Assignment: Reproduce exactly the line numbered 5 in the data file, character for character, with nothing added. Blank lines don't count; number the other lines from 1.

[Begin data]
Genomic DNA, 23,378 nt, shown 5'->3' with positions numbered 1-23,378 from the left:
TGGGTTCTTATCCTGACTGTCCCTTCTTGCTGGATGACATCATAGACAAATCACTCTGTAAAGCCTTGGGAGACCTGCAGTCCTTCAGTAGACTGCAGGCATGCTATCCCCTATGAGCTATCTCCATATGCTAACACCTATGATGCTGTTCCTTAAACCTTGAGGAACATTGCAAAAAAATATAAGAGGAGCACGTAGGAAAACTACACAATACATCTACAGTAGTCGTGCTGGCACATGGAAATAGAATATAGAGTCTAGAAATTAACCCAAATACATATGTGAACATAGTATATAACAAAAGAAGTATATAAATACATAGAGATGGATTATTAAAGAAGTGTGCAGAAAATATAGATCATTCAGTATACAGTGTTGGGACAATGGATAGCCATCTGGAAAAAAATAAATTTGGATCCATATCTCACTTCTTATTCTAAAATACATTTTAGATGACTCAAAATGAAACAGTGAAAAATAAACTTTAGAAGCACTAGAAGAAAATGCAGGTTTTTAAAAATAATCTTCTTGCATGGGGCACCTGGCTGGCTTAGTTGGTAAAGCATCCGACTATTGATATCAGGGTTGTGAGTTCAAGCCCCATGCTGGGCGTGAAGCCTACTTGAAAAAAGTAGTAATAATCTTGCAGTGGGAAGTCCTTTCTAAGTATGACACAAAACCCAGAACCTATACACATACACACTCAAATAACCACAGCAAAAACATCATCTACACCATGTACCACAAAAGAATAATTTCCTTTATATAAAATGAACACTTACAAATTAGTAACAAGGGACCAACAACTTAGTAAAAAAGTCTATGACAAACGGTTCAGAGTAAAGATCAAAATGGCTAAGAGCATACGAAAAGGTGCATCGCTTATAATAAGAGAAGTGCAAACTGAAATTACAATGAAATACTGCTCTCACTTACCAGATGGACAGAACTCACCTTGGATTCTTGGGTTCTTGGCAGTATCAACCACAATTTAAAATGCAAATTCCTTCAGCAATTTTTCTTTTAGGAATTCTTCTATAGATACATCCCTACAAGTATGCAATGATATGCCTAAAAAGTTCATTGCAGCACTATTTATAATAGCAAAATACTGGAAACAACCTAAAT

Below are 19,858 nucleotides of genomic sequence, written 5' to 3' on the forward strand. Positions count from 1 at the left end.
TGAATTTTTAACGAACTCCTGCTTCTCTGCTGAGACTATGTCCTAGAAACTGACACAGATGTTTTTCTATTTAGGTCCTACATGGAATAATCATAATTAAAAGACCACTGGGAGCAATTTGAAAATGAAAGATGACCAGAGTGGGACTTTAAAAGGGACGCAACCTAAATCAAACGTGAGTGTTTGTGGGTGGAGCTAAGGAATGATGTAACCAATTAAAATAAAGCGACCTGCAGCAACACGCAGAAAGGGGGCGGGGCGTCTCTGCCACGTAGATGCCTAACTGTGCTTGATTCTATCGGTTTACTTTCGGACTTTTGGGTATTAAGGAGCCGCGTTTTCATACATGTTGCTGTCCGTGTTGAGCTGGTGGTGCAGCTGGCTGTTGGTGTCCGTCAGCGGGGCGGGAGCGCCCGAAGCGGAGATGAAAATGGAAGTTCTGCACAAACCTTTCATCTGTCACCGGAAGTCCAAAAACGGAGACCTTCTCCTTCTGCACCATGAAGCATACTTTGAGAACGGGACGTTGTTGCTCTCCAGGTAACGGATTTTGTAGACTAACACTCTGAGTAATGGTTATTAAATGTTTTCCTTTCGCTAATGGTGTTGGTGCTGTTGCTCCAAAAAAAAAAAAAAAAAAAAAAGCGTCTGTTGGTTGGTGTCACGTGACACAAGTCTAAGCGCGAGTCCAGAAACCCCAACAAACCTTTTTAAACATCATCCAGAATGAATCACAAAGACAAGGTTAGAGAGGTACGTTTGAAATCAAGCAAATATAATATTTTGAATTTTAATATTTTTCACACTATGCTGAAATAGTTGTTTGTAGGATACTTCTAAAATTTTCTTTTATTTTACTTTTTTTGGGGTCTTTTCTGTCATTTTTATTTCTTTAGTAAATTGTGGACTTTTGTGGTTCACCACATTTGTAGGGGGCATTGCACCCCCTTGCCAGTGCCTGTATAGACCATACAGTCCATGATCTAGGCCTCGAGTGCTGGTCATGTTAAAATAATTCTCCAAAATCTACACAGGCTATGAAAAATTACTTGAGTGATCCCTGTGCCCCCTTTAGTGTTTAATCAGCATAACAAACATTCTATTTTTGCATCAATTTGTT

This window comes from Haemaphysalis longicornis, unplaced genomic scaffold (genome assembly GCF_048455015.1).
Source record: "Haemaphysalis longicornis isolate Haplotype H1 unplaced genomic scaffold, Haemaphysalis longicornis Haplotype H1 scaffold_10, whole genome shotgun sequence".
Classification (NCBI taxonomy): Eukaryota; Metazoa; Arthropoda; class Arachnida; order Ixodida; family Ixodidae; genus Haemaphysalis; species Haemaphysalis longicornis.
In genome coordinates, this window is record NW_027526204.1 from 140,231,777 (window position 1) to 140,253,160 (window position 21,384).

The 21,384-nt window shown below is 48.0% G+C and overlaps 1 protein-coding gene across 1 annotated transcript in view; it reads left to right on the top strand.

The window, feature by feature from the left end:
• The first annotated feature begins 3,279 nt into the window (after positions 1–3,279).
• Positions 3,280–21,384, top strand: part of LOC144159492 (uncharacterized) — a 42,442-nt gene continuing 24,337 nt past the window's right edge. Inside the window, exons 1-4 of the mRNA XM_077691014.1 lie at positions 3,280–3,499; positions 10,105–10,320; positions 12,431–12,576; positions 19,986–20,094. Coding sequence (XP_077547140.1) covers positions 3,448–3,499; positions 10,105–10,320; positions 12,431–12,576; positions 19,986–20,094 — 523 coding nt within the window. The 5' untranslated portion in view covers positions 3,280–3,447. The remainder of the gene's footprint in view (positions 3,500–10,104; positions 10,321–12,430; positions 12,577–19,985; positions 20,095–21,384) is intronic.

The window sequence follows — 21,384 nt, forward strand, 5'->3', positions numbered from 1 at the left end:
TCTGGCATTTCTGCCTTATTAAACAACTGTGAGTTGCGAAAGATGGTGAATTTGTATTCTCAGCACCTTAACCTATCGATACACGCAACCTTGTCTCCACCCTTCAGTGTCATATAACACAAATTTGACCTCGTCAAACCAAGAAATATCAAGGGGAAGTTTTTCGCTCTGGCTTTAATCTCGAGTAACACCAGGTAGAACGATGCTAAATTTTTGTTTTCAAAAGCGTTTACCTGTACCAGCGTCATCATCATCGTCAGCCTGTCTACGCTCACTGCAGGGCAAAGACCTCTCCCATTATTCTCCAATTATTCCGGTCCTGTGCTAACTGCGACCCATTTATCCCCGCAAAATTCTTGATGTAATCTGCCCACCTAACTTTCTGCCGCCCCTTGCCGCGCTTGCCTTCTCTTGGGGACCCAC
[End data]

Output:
This window comes from Haemaphysalis longicornis, unplaced genomic scaffold (genome assembly GCF_048455015.1).